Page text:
New Life for Kiti Panit, a Chiang Mai Legacy

Culture, Architecture and Khao Soi

If you had strolled down Tha Pae Road, one of Chiang Mai’s main thoroughfares leading from the Mae Ping River to the eastern Tha Pae Gate, just a year ago, you may not have noticed the towering yellow building now known as the Kiti Panit General Store restaurant.  

Image courtesy of Kiti Panit

Worn, weathered and hidden behind temporary souvenir stalls, the 130-year-old mansion, which had served as the city’s first general store dating back to 1888, was derelict and uninhabited for 50 years. That is, however, until renovations started taking place in May 2019 to restore the building back to its former glory. Though empty for decades, the site is actually owned by fifth-generation descendants of the original owners, including restaurateur Rungroj ‘Tao’ Engkuthanon. After teaming up with fellow restaurateur, Frédéric Meyer (who’s also behind Issaya Siamese Club and Saawaan in Bangkok), the idea was to turn the old store into a new restaurant while still holding on to its past roots.  

Revealing a Hidden Gem 
When the time came to start the project, Tao looked to the past to inspire the future. Wanting to restore the building back to its initial appearance as much as possible, he began by going to local historical and photo archives trying to find mentions of the building. The key to unlocking the building’s story, however, was hidden within the old walls themselves, where boxes of photos, ephemera and artefacts from the mansion’s different iterations as a general store, salon and medical clinic laid untouched. Even more fortuitous was the fact that Tao’s great-aunt was the wife of the clinic’s doctor and, at 93 years old, is an avid storyteller who could recall many details about the illustrious site. 

Contractors from both Bangkok and Chiang Mai worked to renovate the structure. The ground floor had weathered significant destruction due to humidity and water damage but, fortunately, the upper story was in unusually good condition, boasting what turned into an elegant reception hall with 7-metre-high teak ceilings and twin staircases. Steel beams were added to reinforce wooden pillars but much of the restoration work centred around cleaning up and exposing the building’s innate beauty. 

When Tao said he aimed to keep the building as original as possible, he meant it. Outside, the striking golden exterior hue is reminiscent of the original paint colour, while inside the furniture and decor all come from the site itself. Family photos and antiques line the walls and cabinets with tables made from leftover, salvaged wood. In the charming back courtyard, carved wooden details accent the railings and doorways as emerald green lamps, also found on site, hang once again to light the way. Upstairs just outside the entrance to the private dining area, one can even spot traces of children’s drawings on the walls. 

Celebrating Northern Thai Cuisine 
In this old yet renewed setting, a new generation can now appreciate one of Chiang Mai’s most distinguished heritage buildings as they enjoy delicious regional specialities in an upscale yet inviting environment. The renovation was just one part of Kiti Panit’s recent reincarnation. While restoring the building’s architectural integrity, the rest of the team, including the dynamic chef duo Sujira ‘Aom’ Pongmorn and Arisara ‘Paper’ Chongphanitkul from Michelin-starred Saawaan, created a dining experience focused on sharing Lanna (northern Thai) and Tai Yai (Shan) inspired recipes with contemporary touches. Dishes such as Pat Pet Moo Pa Bai Jun (stir-fried wild boar spiced with curry and cumin leaves), Yam Bai Cha Mur (fermented tea leaf salad) and the northern favourite, Nam Prik Ong (a roasted red chilli relish with tomatoes and minced pork) adorn the menu. Though these flavourful dishes are enough on their own, each dish is prepared or presented with a particular flair one would expect from such a high calibre creative team. The common Thai dessert of mango and sticky rice, for instance, is elevated with grilled, caramelised mango and a passion fruit-infused palm sugar sauce in addition to the typical pandan-flavoured sticky rice and coconut cream.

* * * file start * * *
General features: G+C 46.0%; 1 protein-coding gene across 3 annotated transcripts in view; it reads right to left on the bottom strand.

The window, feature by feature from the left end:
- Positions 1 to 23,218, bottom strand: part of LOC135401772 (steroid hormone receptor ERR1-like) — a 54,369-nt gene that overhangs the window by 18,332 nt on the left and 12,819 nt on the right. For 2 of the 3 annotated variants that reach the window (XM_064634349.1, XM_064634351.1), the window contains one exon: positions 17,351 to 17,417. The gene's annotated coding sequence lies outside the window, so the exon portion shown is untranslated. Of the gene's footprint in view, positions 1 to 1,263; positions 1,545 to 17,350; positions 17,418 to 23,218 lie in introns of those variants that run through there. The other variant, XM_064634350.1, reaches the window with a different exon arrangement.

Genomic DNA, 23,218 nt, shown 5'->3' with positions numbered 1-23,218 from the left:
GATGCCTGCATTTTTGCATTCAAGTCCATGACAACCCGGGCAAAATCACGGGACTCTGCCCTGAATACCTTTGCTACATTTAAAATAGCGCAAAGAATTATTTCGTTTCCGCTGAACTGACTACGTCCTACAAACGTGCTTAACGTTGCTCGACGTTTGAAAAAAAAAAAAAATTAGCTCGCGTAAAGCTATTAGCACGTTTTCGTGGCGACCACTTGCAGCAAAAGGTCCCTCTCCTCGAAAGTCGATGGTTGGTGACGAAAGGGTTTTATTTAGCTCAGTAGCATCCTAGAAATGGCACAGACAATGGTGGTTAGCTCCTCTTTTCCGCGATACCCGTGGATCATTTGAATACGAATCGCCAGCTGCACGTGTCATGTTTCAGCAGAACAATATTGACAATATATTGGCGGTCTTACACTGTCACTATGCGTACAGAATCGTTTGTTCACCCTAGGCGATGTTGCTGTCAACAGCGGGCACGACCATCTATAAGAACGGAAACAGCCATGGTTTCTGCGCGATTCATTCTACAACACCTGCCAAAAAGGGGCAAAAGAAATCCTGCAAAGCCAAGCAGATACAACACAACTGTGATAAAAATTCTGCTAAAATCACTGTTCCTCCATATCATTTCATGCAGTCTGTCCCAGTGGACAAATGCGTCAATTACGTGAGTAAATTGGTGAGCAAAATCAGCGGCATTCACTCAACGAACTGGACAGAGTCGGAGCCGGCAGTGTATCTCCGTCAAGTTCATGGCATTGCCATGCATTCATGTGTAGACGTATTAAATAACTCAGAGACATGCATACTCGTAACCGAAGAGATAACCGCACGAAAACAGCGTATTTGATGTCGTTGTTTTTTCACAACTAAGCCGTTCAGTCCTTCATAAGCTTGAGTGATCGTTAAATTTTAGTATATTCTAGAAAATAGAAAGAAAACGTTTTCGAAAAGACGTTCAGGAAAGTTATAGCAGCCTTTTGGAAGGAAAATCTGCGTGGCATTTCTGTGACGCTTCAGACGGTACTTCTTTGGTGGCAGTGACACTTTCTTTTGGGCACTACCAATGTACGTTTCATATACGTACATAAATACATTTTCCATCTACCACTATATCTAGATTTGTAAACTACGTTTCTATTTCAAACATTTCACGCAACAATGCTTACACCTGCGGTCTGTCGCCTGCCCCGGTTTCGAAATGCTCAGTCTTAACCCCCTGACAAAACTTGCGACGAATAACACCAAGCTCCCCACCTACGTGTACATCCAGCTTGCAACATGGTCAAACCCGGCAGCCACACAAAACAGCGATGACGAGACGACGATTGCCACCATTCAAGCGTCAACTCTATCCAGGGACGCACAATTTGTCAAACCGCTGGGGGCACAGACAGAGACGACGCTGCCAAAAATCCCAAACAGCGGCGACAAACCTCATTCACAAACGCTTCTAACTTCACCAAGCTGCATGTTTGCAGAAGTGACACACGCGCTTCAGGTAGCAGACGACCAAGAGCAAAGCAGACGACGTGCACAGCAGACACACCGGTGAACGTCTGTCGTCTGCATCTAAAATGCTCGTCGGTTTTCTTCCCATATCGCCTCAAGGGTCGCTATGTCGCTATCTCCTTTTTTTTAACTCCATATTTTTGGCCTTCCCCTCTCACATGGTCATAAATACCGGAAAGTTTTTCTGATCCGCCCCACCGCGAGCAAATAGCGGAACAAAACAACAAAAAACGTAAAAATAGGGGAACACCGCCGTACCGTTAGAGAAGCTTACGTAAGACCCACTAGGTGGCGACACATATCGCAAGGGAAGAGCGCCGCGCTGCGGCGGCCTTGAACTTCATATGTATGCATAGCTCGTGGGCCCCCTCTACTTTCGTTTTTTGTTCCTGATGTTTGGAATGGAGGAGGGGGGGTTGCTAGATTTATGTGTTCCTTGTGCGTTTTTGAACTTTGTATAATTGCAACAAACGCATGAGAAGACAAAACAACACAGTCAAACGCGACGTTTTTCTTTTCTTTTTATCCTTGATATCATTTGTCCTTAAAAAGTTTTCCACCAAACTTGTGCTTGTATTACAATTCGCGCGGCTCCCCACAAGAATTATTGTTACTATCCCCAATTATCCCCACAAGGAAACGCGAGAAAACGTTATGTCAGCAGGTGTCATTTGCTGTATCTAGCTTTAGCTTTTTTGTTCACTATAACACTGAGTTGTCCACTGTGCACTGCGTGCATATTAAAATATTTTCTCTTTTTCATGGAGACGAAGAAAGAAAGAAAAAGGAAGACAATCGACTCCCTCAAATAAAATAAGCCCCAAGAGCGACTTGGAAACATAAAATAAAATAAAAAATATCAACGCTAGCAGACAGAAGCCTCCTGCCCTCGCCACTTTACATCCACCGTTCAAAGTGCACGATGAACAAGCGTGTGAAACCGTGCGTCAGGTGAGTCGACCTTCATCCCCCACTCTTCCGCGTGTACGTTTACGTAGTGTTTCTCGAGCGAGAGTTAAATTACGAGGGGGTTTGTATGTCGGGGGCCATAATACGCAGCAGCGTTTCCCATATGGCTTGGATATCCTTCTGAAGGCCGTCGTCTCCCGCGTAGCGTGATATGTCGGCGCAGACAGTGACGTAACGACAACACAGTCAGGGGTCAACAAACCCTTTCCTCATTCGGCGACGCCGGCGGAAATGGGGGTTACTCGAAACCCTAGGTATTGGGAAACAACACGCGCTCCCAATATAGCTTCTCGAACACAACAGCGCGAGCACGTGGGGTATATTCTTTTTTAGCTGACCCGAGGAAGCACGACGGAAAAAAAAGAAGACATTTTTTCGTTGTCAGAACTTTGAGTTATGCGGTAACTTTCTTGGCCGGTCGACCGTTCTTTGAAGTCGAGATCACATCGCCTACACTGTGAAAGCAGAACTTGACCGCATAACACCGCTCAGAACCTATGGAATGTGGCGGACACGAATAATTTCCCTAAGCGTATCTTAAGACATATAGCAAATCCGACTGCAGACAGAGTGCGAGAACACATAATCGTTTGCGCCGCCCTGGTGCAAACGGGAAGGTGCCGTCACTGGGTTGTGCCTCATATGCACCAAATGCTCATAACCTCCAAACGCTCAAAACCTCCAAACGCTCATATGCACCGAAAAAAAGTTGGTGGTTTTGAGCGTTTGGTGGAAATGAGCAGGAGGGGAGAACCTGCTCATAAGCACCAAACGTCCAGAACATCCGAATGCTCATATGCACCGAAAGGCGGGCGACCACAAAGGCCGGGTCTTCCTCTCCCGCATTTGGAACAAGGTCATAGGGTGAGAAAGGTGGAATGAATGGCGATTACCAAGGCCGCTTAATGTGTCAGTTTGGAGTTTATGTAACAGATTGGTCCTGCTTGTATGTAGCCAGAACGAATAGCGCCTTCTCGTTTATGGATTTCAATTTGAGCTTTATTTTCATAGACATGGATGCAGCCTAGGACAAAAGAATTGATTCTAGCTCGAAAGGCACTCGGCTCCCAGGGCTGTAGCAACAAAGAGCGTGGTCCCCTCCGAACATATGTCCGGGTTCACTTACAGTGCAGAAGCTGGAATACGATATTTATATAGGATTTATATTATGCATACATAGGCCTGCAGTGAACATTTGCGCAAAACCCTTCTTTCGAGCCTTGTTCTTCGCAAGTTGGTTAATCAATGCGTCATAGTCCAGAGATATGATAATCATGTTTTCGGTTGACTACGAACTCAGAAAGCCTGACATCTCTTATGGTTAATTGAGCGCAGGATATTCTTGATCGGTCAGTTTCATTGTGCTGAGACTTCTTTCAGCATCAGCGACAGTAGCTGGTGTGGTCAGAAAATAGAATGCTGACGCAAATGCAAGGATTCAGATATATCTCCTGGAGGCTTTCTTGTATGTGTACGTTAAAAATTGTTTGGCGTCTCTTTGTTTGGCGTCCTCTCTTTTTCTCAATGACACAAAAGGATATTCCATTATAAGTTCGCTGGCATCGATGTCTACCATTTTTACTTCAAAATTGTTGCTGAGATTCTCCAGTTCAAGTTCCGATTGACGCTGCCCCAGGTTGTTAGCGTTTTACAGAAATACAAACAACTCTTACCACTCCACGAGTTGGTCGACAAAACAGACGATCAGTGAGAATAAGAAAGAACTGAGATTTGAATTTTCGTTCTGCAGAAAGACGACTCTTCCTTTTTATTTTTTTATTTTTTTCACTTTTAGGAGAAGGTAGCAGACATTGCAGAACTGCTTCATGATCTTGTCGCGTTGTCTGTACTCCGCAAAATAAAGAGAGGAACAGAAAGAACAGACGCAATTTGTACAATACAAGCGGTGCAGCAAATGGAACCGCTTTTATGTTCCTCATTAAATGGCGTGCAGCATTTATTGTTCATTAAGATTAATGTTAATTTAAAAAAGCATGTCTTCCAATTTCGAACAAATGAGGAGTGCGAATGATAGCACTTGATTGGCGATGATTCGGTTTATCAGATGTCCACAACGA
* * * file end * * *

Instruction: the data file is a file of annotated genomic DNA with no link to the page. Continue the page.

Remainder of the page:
All dishes are made to share, offering an even greater treat for the tastebuds as diners select different tastes and textures to make up their meal. To top it off, a selection of housemade fruit sodas, iced teas and tempting cocktails quench one’s thirst. 

Though Chiang Mai has long been known for its array of eating options, it surprisingly isn’t home to many restaurants that can truly be considered unique both in regards to what they offer or their connection to the location. Kiti Panit General Store has managed to blend history, architecture, cuisine and service in such a way that both invokes a deep sense of place as well as offers a distinct experience that couldn’t be possible anywhere else. 

Kiti Panit General Store Restaurant  
Open daily from 11:00 – 22:30 hours

Images: Alana Morgan unless stated otherwise

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